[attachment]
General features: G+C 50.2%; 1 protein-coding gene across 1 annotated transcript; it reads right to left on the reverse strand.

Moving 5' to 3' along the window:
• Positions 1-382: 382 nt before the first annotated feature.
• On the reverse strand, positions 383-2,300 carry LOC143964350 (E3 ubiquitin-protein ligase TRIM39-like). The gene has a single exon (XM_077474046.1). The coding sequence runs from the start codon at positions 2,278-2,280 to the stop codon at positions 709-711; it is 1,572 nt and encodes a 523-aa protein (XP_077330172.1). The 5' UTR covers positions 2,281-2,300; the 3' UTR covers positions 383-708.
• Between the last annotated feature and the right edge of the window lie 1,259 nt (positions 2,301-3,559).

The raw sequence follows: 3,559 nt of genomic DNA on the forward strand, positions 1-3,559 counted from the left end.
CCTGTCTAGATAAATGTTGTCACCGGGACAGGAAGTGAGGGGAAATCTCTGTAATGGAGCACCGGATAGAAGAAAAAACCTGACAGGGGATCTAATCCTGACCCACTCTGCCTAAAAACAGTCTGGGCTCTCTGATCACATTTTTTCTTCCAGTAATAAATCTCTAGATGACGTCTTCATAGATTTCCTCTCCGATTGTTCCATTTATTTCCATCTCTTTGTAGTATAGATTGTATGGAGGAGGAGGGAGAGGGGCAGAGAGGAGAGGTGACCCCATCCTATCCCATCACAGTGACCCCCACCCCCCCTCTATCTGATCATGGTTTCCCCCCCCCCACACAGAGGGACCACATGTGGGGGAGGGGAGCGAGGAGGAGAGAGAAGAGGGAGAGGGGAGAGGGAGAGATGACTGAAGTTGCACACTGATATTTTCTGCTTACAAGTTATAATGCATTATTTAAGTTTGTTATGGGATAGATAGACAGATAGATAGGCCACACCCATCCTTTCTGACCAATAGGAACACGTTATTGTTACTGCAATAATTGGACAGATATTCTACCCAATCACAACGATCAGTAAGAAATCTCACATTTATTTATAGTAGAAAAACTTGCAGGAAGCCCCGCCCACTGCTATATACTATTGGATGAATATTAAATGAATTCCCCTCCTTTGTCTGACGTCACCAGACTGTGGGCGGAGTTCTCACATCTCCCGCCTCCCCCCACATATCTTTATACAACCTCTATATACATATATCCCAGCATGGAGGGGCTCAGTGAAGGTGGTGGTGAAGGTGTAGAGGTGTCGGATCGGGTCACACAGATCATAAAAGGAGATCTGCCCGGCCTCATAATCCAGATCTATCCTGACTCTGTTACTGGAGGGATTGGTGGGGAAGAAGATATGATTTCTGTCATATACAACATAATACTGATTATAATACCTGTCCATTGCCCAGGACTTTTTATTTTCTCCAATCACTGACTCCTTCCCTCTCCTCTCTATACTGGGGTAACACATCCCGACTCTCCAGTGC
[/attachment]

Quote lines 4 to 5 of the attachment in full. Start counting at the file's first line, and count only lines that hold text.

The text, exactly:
• On the reverse strand, positions 383-2,300 carry LOC143964350 (E3 ubiquitin-protein ligase TRIM39-like). The gene has a single exon (XM_077474046.1). The coding sequence runs from the start codon at positions 2,278-2,280 to the stop codon at positions 709-711; it is 1,572 nt and encodes a 523-aa protein (XP_077330172.1). The 5' UTR covers positions 2,281-2,300; the 3' UTR covers positions 383-708.
• Between the last annotated feature and the right edge of the window lie 1,259 nt (positions 2,301-3,559).